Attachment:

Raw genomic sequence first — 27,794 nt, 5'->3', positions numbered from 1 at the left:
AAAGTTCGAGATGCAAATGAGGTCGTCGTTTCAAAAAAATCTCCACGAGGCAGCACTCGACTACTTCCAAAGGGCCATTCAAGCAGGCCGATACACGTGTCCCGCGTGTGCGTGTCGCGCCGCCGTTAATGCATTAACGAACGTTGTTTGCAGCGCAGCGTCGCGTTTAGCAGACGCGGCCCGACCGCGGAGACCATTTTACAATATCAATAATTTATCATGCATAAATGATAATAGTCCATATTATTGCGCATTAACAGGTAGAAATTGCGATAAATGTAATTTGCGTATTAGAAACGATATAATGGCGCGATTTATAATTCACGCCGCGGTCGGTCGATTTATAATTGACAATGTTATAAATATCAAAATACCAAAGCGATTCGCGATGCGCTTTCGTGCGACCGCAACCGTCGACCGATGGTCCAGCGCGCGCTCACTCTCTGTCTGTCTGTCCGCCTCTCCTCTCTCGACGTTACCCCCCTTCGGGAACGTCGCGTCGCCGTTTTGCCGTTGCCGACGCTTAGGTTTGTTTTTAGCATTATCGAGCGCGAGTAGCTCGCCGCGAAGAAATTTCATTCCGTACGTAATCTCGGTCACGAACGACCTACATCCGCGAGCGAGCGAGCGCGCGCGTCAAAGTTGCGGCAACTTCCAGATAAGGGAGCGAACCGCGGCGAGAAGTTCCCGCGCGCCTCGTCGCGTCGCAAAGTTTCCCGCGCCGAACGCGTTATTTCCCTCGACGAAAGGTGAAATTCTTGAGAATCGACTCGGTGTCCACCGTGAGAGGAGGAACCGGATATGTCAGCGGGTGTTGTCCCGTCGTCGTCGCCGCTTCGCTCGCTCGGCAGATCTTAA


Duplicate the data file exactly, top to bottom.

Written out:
Raw genomic sequence first — 27,794 nt, 5'->3', positions numbered from 1 at the left:
AAAGTTCGAGATGCAAATGAGGTCGTCGTTTCAAAAAAATCTCCACGAGGCAGCACTCGACTACTTCCAAAGGGCCATTCAAGCAGGCCGATACACGTGTCCCGCGTGTGCGTGTCGCGCCGCCGTTAATGCATTAACGAACGTTGTTTGCAGCGCAGCGTCGCGTTTAGCAGACGCGGCCCGACCGCGGAGACCATTTTACAATATCAATAATTTATCATGCATAAATGATAATAGTCCATATTATTGCGCATTAACAGGTAGAAATTGCGATAAATGTAATTTGCGTATTAGAAACGATATAATGGCGCGATTTATAATTCACGCCGCGGTCGGTCGATTTATAATTGACAATGTTATAAATATCAAAATACCAAAGCGATTCGCGATGCGCTTTCGTGCGACCGCAACCGTCGACCGATGGTCCAGCGCGCGCTCACTCTCTGTCTGTCTGTCCGCCTCTCCTCTCTCGACGTTACCCCCCTTCGGGAACGTCGCGTCGCCGTTTTGCCGTTGCCGACGCTTAGGTTTGTTTTTAGCATTATCGAGCGCGAGTAGCTCGCCGCGAAGAAATTTCATTCCGTACGTAATCTCGGTCACGAACGACCTACATCCGCGAGCGAGCGAGCGCGCGCGTCAAAGTTGCGGCAACTTCCAGATAAGGGAGCGAACCGCGGCGAGAAGTTCCCGCGCGCCTCGTCGCGTCGCAAAGTTTCCCGCGCCGAACGCGTTATTTCCCTCGACGAAAGGTGAAATTCTTGAGAATCGACTCGGTGTCCACCGTGAGAGGAGGAACCGGATATGTCAGCGGGTGTTGTCCCGTCGTCGTCGCCGCTTCGCTCGCTCGGCAGATCTTAA